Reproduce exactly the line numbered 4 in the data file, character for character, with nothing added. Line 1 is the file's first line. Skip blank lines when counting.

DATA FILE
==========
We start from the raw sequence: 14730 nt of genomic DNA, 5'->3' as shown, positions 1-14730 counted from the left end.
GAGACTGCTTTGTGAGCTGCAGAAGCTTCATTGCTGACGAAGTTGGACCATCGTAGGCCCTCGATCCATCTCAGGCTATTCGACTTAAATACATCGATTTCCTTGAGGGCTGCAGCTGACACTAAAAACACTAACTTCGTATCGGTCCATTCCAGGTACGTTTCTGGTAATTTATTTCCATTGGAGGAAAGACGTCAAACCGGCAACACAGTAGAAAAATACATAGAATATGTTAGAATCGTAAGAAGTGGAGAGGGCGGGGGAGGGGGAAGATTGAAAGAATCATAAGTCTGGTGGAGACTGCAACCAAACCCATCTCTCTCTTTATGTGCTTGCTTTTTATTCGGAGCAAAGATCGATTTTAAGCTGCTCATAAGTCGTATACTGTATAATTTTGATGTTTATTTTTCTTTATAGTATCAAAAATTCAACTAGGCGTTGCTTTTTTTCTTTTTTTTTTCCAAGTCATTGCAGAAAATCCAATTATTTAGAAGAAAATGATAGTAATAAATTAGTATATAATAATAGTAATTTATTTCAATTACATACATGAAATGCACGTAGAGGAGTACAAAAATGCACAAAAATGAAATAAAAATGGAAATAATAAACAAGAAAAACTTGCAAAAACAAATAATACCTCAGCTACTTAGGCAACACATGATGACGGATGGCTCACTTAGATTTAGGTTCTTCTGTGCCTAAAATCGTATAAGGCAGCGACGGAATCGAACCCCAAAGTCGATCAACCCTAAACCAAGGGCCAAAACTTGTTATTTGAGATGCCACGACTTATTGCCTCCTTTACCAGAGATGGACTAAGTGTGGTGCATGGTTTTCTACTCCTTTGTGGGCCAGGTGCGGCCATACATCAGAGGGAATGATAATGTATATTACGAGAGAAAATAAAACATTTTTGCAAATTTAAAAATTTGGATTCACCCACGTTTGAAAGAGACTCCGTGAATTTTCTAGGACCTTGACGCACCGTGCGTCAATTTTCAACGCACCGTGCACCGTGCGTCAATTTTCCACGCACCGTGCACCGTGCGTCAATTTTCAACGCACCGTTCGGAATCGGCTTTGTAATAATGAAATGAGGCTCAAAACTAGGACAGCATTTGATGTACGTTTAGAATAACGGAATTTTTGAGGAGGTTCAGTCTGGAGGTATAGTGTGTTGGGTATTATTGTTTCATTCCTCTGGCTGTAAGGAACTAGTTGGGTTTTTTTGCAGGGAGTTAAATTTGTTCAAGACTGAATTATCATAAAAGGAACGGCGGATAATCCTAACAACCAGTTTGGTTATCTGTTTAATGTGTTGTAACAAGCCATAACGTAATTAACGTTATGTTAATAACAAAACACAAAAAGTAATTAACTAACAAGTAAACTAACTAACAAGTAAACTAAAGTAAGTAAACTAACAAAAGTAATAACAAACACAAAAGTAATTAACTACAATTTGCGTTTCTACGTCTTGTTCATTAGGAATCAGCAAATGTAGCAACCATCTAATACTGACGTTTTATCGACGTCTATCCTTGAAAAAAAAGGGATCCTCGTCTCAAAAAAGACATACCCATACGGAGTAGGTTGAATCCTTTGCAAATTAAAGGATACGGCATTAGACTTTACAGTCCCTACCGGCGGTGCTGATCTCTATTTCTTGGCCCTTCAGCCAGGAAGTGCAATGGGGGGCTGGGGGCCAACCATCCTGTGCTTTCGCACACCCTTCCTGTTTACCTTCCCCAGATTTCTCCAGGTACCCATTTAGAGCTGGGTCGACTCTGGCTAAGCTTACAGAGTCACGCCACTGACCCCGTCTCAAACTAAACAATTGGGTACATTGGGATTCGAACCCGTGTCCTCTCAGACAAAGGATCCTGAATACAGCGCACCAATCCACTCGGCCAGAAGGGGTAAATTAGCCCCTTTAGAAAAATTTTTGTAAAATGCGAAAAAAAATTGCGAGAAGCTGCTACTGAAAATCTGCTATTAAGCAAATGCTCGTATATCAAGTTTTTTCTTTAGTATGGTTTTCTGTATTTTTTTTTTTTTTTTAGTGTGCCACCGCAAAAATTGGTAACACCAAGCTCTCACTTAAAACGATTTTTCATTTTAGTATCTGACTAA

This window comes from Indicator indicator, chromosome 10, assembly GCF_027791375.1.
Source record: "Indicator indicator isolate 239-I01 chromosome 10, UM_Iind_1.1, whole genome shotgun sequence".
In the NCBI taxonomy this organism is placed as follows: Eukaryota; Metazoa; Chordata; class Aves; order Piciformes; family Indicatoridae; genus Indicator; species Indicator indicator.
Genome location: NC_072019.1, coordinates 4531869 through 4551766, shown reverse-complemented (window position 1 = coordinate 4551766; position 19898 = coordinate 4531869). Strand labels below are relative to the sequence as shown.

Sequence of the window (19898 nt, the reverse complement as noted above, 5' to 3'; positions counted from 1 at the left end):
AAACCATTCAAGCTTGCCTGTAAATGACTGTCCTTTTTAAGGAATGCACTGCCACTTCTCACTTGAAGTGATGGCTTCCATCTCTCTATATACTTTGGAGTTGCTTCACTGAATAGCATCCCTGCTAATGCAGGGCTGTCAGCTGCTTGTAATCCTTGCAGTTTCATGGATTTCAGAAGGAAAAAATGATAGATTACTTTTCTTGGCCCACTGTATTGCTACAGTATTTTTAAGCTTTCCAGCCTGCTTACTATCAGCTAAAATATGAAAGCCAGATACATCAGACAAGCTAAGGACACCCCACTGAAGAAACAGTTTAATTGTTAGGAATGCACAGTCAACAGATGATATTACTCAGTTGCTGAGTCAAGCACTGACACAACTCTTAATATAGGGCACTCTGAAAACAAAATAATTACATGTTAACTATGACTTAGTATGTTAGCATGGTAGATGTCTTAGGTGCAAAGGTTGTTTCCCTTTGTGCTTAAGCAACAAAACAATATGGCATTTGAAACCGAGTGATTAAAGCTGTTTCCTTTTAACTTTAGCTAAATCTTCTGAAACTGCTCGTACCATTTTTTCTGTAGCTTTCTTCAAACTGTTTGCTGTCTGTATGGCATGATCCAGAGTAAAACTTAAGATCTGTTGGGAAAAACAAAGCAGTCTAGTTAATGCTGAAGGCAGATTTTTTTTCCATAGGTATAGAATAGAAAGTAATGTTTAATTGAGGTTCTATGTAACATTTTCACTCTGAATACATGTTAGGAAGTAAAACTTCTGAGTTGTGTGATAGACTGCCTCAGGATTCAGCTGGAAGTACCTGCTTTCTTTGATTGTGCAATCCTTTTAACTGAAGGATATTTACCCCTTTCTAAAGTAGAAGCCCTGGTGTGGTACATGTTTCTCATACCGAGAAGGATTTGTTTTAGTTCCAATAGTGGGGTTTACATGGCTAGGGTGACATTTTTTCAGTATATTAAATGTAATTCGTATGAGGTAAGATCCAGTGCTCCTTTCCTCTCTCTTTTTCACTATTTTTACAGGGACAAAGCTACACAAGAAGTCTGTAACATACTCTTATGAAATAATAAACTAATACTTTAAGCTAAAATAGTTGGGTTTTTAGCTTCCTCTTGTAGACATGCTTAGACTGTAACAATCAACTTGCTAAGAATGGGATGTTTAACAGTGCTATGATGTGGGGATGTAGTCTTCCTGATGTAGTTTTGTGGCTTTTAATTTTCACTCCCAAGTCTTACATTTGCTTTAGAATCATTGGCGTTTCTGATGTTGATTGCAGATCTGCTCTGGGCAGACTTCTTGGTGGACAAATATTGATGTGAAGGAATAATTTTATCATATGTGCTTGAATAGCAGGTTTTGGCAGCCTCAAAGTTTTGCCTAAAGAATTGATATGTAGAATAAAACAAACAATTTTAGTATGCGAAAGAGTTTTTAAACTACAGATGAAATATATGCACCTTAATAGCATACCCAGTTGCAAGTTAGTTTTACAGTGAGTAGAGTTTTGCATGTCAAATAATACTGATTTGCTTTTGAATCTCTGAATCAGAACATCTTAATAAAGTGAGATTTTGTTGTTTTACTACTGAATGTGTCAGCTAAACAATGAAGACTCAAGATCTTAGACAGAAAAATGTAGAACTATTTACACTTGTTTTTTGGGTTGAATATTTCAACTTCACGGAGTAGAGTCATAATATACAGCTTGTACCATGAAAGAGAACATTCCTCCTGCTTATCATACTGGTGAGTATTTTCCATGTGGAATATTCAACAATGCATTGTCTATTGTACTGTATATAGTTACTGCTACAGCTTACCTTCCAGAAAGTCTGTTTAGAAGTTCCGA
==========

Source record: "Indicator indicator isolate 239-I01 chromosome 10, UM_Iind_1.1, whole genome shotgun sequence".